We almost missed all of the fun. On a recent Saturday night, a friend and I sat idly at the main upstairs bar at Anastasia, the Italian restaurant by Kali's Restaurant Group that replaced Meli in Fells Point last month. There were 20 or so patrons, fragmented into smaller groups, scattered between our area and a second bar by the entrance. An annual Fells Point bar crawl was winding down, and the neighborhood's energy level - noticeably depleted after 12 hours of raging - permeated here, too. After a Heineken ($6)
BUSINESS
By Kevin Rector, The Baltimore Sun | August 29, 2013
Stefanie Trop decided to live in Butchers Hill, a 7-minute walk from the Johns Hopkins medical campus, because all her friends live and work in the city and she didn't want to drive to school. "It's not always the most pleasant walk; it's not very scenic and you can't pick any route you want to," she said. "But it's quick and easy. " Trop is one of a growing number of young professionals and other commuters in Maryland and around the country who are spending less time behind the wheel, according to a study released Thursday by the U.S. PIRG Education Fund.
NEWS
March 26, 1993
A small building boom was expected in Carroll County's Freedom District after the moratorium on sewer hookups was lifted last summer.Two years ago, the county halted hookups until the treatment plant's capacity could be increased from 1.8 million gallons a day to 3.5 million. The moratorium put a brake on growth.The anticipated boom hasn't materialized yet, but county planning officials expect that developers, who have been biding their time during the recession, will begin to build now that interest rates are down and the economy is recovering.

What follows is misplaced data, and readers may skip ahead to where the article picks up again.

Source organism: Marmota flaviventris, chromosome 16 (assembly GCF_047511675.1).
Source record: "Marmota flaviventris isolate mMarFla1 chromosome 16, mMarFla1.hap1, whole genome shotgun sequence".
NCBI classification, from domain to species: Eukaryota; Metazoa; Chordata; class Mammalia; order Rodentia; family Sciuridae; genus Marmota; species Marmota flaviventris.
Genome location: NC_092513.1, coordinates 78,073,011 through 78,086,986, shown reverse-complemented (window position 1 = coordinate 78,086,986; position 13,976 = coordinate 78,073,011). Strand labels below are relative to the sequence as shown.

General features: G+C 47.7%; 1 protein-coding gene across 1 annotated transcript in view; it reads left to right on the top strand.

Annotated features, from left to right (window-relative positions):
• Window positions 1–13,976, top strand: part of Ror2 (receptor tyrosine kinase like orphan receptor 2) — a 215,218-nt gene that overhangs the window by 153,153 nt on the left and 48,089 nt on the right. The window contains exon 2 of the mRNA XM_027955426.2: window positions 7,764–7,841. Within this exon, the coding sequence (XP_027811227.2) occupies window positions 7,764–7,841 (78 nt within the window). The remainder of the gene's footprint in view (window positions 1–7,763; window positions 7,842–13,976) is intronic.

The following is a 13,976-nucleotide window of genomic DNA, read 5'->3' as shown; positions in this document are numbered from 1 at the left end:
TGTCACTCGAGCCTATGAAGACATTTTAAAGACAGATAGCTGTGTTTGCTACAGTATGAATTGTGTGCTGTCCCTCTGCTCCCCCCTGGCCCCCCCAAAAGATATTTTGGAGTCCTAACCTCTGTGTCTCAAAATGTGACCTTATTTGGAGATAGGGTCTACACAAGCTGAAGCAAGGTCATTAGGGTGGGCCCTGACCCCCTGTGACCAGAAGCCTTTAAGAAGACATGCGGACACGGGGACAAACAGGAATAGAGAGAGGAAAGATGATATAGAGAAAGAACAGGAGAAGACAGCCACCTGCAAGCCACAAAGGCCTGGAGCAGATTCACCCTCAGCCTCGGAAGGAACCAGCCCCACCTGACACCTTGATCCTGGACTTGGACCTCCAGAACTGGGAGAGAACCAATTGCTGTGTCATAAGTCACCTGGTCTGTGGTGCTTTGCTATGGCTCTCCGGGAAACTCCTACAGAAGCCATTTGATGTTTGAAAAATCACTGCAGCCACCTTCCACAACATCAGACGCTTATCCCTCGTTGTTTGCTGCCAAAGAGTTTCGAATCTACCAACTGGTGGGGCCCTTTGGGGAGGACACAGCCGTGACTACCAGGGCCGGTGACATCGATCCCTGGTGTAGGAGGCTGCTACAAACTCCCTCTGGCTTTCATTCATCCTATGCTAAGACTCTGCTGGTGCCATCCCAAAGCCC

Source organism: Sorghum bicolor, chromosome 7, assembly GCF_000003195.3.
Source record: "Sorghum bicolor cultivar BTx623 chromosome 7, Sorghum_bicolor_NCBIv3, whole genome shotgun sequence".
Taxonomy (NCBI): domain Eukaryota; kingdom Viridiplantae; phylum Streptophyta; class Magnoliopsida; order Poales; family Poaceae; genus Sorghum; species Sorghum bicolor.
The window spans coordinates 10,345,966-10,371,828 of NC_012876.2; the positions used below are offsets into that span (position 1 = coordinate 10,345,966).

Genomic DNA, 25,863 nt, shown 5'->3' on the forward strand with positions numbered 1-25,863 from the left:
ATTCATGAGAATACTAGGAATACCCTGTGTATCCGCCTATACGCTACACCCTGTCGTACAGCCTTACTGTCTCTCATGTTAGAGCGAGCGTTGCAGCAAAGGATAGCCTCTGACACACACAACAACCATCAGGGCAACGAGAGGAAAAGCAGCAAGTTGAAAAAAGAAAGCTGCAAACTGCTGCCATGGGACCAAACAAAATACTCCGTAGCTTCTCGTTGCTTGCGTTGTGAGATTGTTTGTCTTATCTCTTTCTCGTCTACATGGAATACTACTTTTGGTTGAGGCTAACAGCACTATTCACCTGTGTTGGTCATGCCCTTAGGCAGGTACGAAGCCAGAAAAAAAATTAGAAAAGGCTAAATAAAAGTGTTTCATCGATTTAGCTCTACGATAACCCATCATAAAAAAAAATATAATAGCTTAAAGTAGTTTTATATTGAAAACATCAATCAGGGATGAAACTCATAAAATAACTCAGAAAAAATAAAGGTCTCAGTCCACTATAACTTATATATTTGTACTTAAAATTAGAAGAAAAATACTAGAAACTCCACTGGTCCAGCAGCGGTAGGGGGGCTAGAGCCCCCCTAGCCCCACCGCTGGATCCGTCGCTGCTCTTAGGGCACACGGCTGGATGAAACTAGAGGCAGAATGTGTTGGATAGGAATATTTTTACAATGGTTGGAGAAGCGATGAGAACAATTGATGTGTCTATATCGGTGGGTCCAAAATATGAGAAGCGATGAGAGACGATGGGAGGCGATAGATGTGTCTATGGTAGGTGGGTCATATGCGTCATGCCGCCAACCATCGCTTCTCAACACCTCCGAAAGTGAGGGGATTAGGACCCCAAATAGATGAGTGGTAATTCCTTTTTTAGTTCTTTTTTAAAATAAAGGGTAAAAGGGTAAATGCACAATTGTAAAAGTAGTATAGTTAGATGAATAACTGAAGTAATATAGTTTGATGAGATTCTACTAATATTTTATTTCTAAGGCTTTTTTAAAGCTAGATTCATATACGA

NEWS
July 6, 1996
REMEMBER BOB DOLE'S criticism of Hollywood last year for glamorizing violence and sex? His speech got a huge reaction, unlike anything the senator from Kansas had experienced to that point, according to Bob Woodward's book on the presidential campaign.Hollywood obviously sat up and took notice because its offerings this summer include:An Arnold Schwarzenegger movie in which a lot of people get blown up.A Tom Cruise movie in which a lot of people get blown up.A Nicholas Cage-Sean Connery movie in which a lot of people get blown up.A science-fiction thriller about people and aliens getting blown up.And, for a change of pace, there's a movie featuring Jim Carrey, that $20 million bastion of culture and taste, as a manic stalker.
BUSINESS
By Steve Kilar, The Baltimore Sun | August 3, 2013
To win the two-bedroom Canton condo Jillian Rimmer wanted, she offered to pay $75 more a month than the asking rent of $1,600. It worked: The landlord chose her bid, and she and a roommate live there now. "I was willing to pay that for the great location and parking," said Rimmer, who is in her early 30s and who moved to Baltimore from Columbia. "I had quite a bit of trouble finding a place. Pretty much as soon as a listing went online, it was gone. " Many interested in urban living face the same problem in Baltimore's competitive rental market, in which a limited supply of quality rentals in popular neighborhoods such as Federal Hill, Fells Point and Mount Vernon have tenants scrambling to secure leases.
NEWS
By Kevin Rector, The Baltimore Sun | July 20, 2013
When Michelle and Matthew Gorra moved to Upper Fells Point four years ago, they saw it not only as an investment in Baltimore's revival but in their own future. Michelle Gorra, a 36-year-old pediatrician, thought hard about that future last week as she drove in circles around the neighborhood. The area had lost power, and the car was the only place she could find for her two young children to nap in air-conditioned peace. "Young couples without children renovate, buy, move in, live three to five years, have children, get frustrated with the infrastructure and everything surrounding the investment they've made, and they move out," she said.